It makes more sense for governments, as Prime Minister Louis St-Laurent stated in 1951 with regard to using the War Measures Act, “to avoid taking powers of the grave character which no democratic government wishes to have, as a government, unless those powers are really necessary for the safety of the state.”
Changing the Emergencies Act
A review of the existing Emergencies Act is clearly necessary.
The current wording establishes different powers available to the federal government under four types of emergencies.
Public welfare emergencies cover natural and technological disasters, while public order emergencies involve civil unrest, as was the case of the Emergencies Act’s use in February 2022 to end the so-called Freedom Convoy’s occupation of Ottawa.
The other two types are focused on national defence related to international emergencies and wars. This may contribute to the perception that disasters are a national defence responsibility.
The public welfare section of the Emergencies Act is clearly inappropriate and redundant considering provincial jurisdiction over emergency management. Provincial laws and systems cover the same range of special powers, and the Emergencies Act prevents the government of Canada from interfering in the provinces’ responses.
The section should be replaced with a process for the federal government to formally recognize provincial and municipal states of emergency. This would acknowledge decision-making belongs at the local and provincial level while giving federal cabinet ministers the ability to direct departmental resources to support provincial responses.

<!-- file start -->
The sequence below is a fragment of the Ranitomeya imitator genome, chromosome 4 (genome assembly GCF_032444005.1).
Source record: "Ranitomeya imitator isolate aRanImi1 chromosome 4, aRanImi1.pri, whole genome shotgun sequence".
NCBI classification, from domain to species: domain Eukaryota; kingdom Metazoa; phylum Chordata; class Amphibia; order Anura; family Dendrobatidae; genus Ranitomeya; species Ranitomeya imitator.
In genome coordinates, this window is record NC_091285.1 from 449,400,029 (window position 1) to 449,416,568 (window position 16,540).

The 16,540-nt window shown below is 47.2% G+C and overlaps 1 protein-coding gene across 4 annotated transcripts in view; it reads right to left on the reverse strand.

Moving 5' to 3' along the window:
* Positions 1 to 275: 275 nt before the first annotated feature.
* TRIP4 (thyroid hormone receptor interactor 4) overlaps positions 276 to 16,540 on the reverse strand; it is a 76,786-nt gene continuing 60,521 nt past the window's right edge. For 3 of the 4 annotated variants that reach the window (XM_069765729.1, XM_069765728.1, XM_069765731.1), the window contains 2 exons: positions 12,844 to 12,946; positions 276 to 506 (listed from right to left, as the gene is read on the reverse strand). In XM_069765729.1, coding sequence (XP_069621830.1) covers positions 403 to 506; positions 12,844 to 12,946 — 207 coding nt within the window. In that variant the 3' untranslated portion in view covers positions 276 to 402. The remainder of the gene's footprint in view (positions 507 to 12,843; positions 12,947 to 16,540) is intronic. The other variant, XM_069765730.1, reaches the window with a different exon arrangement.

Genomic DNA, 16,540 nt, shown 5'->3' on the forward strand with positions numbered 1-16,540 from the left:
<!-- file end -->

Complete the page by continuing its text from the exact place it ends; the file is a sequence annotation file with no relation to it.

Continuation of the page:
In fact, a provision in the federal Emergency Management Act that describes how Ottawa should prepare for disasters already sets a requirement for ministers to do this. It states: “Each minister shall include in an emergency management plan: (a) any programs, arrangements or other measures to assist provincial governments and, through the provincial governments, local authorities.”
No clear role
The current emergency management system, designed around the division of roles, responsibilities and powers between federal and provincial governments, does not have a clear role for a national response agency.
Nor can the Canadian Armed Forces continue to be tasked as a routine solution. The resources required in times of disaster go beyond the traditional 911 emergency services to include utilities, private and not-for-profit agencies and a greater role for citizen involvement. But these resources are located in provinces and organized locally.
Emergency management therefore needs to be integrated into decision-making by all levels of government and communities to be effective.
There are still unrealized opportunities to improve inter-provincial co-operation, and there’s still an urgent need for better funding. The creation of a response-focused national agency will not address these underlying problems.
Jack Lindsay is affiliated with the Canadian RIsk and Hazards Network and the International Association of Emergency Managers
This article is republished from The Conversation under a Creative Commons license. Disclosure information is available on the original site. Read the original article.